Thibaut’s Romance of the Pear

Links to the sources of Thibaut’s Roman de la poire.

« Li Romanz de la poire ».
« Li Romanz de la poire ».
Source: gallica.bnf.fr

This poem is a first-person love narrative whose interpolated refrains spell out the names of lover, lady, and ‘Amors’, names that are also spelled out in the main text ‘ensuring that the acrostic exists both horizontally and vertically’ (Butterfield 2002, 246) and forming an authorial identity through the use of commonplace texts (refrains).

There are three manuscript sources for the poem:

F-Pn fr.2186 = MS A, c.1275. This is a black-and-white microfilm. Contains only Poire. This copy is richly illustrated, with illuminations occupying entire pages at the beginning. The early refrains have staves provided, but no notes have been entered on them. Later, there is merely space left for staves, but no staves entered. All are, however, accompanied by a historiated initial that Butterfield describes as being a ‘performative marker’ (Butterfield 2002, 184).

F-Pn fr.12786 = MS B. Poire opens the manuscript and occupies ff. 1ra-24va. This is the unfinished manuscript also known as Trouvk. Butterfield (2002, 247) notes it as having the same layout as F-Pn fr.2186 but being even less finished. In its current binding F-Pn fr.12786 contains incompletely copied polyphonic rondeaux, as well as Richard de Fournival’s Bestiary of LovePoire shares a refrain with this prose work of Richard (vdB1786, pictured above; not noted in van den Boogaart).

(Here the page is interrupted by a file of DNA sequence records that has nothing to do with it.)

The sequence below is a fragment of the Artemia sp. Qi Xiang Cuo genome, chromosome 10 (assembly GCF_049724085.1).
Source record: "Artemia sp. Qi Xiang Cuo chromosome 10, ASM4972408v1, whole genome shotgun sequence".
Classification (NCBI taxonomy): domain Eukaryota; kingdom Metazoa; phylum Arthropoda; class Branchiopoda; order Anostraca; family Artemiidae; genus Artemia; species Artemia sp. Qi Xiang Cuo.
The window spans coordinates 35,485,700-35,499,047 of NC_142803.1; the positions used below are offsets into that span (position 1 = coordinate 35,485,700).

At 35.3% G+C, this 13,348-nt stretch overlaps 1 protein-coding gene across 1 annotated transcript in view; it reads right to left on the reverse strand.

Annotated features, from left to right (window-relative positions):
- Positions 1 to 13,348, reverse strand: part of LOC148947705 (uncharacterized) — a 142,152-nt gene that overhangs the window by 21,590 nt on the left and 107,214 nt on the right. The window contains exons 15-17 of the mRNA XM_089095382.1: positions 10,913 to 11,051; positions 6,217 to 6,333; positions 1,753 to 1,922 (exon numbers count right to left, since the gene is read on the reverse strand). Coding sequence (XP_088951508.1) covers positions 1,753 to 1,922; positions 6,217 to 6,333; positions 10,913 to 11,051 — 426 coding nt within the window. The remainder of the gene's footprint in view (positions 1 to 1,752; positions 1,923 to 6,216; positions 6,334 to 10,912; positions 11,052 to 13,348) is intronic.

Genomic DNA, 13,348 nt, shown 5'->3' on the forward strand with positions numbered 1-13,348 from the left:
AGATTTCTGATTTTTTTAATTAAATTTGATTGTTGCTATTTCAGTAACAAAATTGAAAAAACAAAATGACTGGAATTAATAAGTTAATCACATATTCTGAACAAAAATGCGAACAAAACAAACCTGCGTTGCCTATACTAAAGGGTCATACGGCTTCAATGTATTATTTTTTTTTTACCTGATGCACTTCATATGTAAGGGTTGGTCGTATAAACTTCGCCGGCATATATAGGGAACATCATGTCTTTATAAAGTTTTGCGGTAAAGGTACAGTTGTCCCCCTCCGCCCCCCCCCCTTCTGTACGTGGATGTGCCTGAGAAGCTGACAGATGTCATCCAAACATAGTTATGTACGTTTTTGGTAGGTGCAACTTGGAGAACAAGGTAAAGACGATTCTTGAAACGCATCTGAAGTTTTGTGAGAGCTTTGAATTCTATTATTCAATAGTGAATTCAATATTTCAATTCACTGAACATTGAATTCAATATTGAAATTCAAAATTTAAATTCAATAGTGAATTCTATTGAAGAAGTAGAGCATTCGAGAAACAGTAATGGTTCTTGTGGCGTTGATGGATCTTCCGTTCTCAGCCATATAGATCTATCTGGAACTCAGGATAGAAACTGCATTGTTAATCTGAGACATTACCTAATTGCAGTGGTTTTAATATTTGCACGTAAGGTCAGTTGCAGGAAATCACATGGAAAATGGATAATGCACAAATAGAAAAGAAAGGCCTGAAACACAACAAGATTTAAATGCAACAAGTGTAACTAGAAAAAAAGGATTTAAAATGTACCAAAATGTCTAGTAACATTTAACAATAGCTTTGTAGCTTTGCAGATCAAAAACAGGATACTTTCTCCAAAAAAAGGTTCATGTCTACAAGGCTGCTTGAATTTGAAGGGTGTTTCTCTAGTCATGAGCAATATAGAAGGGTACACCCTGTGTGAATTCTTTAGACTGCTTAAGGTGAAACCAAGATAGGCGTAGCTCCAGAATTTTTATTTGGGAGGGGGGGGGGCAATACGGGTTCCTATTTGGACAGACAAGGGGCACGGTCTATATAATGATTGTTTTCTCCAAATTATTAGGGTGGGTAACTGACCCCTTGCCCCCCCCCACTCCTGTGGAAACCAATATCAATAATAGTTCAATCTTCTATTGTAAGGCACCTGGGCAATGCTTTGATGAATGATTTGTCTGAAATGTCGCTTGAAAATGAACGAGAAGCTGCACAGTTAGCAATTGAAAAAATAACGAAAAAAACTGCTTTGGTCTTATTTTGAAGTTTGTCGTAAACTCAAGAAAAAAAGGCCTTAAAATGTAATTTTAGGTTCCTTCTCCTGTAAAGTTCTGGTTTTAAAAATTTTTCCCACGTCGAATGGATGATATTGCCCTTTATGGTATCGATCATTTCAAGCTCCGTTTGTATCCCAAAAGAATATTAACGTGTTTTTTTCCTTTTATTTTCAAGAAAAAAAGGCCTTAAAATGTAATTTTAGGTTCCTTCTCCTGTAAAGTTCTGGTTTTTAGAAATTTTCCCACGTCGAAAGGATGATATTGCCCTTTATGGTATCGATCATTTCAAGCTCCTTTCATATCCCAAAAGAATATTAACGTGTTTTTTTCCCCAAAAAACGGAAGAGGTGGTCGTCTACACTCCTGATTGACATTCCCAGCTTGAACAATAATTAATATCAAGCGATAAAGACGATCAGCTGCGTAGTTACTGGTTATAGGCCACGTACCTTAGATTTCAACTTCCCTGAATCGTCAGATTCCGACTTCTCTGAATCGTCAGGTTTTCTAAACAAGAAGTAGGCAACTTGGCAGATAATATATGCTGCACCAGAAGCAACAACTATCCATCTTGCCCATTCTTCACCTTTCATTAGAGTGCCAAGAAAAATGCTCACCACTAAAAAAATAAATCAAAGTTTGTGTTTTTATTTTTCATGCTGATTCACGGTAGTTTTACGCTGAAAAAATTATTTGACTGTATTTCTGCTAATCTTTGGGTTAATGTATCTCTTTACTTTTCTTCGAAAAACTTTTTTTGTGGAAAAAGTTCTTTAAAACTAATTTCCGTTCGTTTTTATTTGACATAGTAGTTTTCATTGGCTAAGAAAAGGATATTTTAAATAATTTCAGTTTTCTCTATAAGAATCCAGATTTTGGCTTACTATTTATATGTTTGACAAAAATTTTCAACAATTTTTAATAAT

F-Pn fr.24431 = MS C. Not yet online. Described in van den Boogaart as ‘fragmentary’.

Bibliography

Butterfield, Ardis. Poetry and Music in Medieval France: From Jean Renart to Guillaume de Machaut. Cambridge: Cambridge University Press, 2002. See especially pp.246-252.

See also the page at ARLIMA.

Review of Jennifer Saltzstein’s new book on refrains (with link to full text)

My review of Jennifer Saltzstein’s stimulating new book on thirteenth-century refrains has just appeared in the Cambridge University Press journal, Plainsong and Medieval Music. Continue reading